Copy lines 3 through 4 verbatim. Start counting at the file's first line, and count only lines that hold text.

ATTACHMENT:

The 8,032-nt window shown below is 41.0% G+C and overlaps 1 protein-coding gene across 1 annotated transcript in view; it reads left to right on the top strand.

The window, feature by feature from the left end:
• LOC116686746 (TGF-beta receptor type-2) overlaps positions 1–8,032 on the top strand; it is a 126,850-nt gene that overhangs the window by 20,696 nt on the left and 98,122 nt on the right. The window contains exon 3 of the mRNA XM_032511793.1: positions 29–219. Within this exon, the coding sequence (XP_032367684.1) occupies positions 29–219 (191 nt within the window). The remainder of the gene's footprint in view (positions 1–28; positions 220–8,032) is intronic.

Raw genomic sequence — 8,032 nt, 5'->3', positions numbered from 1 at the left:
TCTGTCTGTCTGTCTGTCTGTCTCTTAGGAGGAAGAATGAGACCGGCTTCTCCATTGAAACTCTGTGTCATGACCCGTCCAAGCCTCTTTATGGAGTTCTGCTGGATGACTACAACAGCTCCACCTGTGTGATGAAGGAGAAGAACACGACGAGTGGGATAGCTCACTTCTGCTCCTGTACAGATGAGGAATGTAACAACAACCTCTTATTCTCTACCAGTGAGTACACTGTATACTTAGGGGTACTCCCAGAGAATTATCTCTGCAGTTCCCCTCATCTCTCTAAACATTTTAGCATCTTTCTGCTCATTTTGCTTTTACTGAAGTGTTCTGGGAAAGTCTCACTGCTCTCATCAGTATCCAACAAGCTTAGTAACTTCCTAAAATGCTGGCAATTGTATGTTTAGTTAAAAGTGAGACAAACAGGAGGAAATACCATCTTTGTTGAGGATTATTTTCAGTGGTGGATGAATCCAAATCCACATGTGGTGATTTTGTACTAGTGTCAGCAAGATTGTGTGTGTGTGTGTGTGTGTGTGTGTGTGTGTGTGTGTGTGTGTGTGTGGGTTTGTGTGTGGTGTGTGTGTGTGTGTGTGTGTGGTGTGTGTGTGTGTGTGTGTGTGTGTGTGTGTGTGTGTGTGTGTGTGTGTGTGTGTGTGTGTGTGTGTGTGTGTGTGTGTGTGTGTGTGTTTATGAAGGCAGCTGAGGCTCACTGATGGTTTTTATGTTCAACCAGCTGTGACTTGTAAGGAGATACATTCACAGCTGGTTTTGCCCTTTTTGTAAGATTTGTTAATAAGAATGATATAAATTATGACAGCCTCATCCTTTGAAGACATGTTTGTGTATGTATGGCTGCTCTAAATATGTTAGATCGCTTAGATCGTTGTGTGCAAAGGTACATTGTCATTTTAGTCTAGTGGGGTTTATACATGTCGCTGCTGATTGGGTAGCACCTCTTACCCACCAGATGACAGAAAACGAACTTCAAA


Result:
• LOC116686746 (TGF-beta receptor type-2) overlaps positions 1–8,032 on the top strand; it is a 126,850-nt gene that overhangs the window by 20,696 nt on the left and 98,122 nt on the right. The window contains exon 3 of the mRNA XM_032511793.1: positions 29–219. Within this exon, the coding sequence (XP_032367684.1) occupies positions 29–219 (191 nt within the window). The remainder of the gene's footprint in view (positions 1–28; positions 220–8,032) is intronic.

Raw genomic sequence — 8,032 nt, 5'->3', positions numbered from 1 at the left: